Elizabeth: A Holy Land Pilgrimage is available in paperback and on kindle and is being reprinted on Catholic News Agency with author’s permission. Cheryl’s non-fiction book is called Our Jewish Roots: A Catholic Woman’s Guide to Fulfillment Today by Connecting with Her Past.
The way of the wicked is like darkness; they know not on what they stumble. But the path of the just is like shining light, that grows in brilliance till perfect day. Proverbs 4:18-19
Luke woke up Sunday morning and lay in bed for a few minutes thinking of his Saturday afternoon with Joseph and Sammy. Sophia had to work and then was going to stay at the library to tackle a term paper. She left a note on the kitchen counter for Luke to read. Luke had gotten home from work by early afternoon and the boys were each playing on a computer. They had eaten cereal for breakfast and the house seemed to be in good shape. “Hey guys! How are you doing?” Luke had called out upon entering their home.
“Hey, dad,” Sammy had responded from his upstairs bedroom. “I’m on my computer. How are you?”
Luke was thankful that Sammy hadn’t quite entered his rebellious teenage years yet and still found it agreeable to talk to Luke and Beth. As expected, Joseph, more than ready to pick up the teen angst slack left by college-bound Michael, remained silent. “Joseph. Are you home?”
“Yeah,” was Joseph’s monosyllabic response.
“Anyone interested in going out to eat and then to a movie?” Luke waited for any indication that either boy could be pulled from his computer.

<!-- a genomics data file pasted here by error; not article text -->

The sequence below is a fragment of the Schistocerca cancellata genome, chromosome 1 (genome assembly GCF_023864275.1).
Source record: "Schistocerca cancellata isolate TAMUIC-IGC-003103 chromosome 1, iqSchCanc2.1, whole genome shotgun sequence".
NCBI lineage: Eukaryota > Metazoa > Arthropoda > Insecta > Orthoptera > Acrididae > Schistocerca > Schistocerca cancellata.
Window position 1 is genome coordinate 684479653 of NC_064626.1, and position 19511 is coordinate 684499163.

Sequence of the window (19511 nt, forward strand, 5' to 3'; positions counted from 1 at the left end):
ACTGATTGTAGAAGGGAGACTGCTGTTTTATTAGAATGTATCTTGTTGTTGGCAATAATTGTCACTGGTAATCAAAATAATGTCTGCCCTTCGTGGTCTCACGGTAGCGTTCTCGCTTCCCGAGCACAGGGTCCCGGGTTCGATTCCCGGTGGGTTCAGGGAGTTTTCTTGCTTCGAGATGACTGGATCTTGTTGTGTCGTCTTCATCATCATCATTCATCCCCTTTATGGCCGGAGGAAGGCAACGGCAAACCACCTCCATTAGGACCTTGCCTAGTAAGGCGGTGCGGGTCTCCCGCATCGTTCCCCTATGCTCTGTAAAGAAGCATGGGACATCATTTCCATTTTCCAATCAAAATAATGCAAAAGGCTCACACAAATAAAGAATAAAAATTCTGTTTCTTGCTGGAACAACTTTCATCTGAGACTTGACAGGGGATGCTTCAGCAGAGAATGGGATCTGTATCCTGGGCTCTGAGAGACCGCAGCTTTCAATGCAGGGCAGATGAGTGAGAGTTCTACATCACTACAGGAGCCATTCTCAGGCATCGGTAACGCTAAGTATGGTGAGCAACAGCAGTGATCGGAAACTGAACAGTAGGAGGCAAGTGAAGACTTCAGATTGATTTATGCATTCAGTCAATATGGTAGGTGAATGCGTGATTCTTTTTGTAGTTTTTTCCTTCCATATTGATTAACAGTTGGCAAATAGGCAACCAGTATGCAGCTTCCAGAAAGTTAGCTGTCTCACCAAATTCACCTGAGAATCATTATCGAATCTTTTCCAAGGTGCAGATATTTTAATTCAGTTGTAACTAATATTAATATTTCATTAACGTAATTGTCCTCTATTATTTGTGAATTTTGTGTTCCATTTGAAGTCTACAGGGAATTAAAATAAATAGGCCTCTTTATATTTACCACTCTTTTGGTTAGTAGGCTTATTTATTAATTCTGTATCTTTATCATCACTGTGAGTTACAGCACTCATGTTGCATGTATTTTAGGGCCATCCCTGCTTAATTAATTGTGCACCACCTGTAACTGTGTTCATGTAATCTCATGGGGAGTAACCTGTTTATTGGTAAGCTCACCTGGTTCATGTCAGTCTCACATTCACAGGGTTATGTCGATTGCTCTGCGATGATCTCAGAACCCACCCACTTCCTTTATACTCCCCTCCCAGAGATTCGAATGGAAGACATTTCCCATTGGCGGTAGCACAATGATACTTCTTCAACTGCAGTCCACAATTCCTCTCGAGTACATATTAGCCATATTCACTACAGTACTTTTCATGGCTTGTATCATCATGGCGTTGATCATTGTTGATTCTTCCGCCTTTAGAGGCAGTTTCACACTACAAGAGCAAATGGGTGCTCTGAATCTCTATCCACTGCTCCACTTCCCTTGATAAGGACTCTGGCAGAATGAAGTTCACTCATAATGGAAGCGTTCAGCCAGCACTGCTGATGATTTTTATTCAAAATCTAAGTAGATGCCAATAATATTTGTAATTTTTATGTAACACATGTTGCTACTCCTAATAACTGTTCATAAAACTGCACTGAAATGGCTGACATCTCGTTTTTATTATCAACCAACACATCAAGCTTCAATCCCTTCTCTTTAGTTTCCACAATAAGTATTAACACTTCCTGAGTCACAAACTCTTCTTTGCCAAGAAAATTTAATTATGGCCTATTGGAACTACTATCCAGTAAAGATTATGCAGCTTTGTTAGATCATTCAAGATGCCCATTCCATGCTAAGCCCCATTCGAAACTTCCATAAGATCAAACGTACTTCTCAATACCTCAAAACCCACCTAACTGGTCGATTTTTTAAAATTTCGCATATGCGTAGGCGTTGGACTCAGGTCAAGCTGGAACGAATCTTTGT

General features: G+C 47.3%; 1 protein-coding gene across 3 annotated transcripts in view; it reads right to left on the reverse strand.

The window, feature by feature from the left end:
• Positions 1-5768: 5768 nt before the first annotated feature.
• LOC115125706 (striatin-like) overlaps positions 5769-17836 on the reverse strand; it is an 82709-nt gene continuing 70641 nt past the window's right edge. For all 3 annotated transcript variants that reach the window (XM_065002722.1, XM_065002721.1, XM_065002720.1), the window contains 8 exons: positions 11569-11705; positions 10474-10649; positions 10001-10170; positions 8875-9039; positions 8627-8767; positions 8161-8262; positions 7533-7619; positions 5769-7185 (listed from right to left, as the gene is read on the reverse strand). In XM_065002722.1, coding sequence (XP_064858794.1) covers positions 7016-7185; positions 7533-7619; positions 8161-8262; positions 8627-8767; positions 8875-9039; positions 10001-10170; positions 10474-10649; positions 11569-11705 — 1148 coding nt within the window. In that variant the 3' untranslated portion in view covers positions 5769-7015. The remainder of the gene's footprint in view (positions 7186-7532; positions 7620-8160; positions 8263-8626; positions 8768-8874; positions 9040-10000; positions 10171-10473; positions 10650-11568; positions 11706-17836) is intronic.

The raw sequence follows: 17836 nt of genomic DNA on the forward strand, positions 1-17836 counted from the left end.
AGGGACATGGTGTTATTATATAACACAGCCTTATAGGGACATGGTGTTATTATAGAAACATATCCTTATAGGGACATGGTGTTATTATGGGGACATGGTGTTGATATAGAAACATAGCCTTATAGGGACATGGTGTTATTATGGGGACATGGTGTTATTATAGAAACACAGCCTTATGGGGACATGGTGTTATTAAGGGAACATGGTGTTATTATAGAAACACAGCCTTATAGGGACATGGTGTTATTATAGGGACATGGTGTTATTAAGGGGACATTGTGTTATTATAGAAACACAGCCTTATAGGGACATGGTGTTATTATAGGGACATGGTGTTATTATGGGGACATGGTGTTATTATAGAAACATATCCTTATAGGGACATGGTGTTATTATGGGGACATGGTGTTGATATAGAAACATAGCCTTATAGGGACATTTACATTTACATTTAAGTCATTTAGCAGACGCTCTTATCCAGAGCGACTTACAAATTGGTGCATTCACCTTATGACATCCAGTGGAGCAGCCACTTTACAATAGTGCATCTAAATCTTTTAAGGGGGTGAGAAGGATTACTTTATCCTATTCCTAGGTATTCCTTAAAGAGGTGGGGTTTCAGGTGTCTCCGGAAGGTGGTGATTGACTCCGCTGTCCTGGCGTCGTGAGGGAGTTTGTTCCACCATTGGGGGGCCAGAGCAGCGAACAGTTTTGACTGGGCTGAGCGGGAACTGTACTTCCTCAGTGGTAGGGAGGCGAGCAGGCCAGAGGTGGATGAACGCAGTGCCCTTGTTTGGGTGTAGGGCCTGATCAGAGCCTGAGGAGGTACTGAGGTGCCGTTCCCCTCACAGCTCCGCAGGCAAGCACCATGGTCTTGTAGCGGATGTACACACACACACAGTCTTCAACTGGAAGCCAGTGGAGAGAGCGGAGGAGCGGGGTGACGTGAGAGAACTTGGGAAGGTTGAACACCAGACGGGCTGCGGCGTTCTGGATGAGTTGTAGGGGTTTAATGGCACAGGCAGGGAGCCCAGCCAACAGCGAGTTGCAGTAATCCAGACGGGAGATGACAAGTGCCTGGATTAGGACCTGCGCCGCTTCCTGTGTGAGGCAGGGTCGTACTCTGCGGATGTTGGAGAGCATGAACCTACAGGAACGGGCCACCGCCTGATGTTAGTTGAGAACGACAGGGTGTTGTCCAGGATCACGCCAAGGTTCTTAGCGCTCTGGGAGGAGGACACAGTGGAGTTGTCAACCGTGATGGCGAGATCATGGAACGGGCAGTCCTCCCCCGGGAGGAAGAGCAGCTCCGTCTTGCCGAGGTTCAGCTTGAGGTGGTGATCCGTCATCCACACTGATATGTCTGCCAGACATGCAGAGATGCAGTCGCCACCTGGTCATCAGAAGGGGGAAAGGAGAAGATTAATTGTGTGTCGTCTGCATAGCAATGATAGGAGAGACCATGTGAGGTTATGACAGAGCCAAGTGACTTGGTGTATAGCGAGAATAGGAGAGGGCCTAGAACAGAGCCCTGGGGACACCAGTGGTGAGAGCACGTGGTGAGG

“Where?” Joseph asked.
A bit taken aback that Joseph was interested, Luke quickly responded, “Wherever you want. I’m game for anything. I haven’t had lunch yet.”
“What about Chinese?” Sammy inquired.
Luke, not really in the mood for Chinese food, wasn’t about to let that deter the afternoon said, “Sounds good to me if it sounds good to you guys. What do you think, Joseph? Chinese?”
“Well, why don’t you guys finish up your games and let’s get going. I’m going to go get the mail, wash up, and put some jeans on. Do you guys think you can be ready in about twenty minutes?”
Sammy was the first to answer, “I just have to finish this battle. My guy’s almost to the top. I’ll be done in about five minutes.”
Luke waited a few seconds for Joseph to chime in. Not hearing anything, Luke called up the stairs, “Joseph, what about you?”
“Five minutes,” was the best Joseph could do in the way of an answer and Luke would take it.
“Sounds like a plan!”
Luke walked out to the mailbox and gathered the mail. A few pieces of junk mail went directly into the trash and then he carried the electric bill to his home office. Walking into the bedroom, Luke surveyed the mess that had already accumulated. He decided to throw in a load of wash before he and the boys headed out to eat. He also pulled the comforter up, onto the bed. He had never walked into their bedroom at the end of a workday and seen the bed unmade. It was an odd sight.
Walking over to the phone, Luke dialed the voice mail and found out that there was one message waiting to be heard. He knew the call had probably come in while he was at work and everyone else was asleep. Looking around his bedroom and admiring how Beth had decorated it, he dialed in to pick up the message.
The phone was on his side of the bed. Somehow, when chores and areas of responsibilities had been meted out in the early years of their marriage, the phone had become Luke’s domain. He sat in the burgundy leather chair Beth had bought for him on their fifteenth wedding anniversary. While it wasn’t as large as some leather chairs Luke had seen, it was the perfect size for their bedroom. Next to it sat a small end table that complimented their dark oak bedroom set. The corner was Luke’s favorite spot for catching up on a few business-related articles at the end of the day.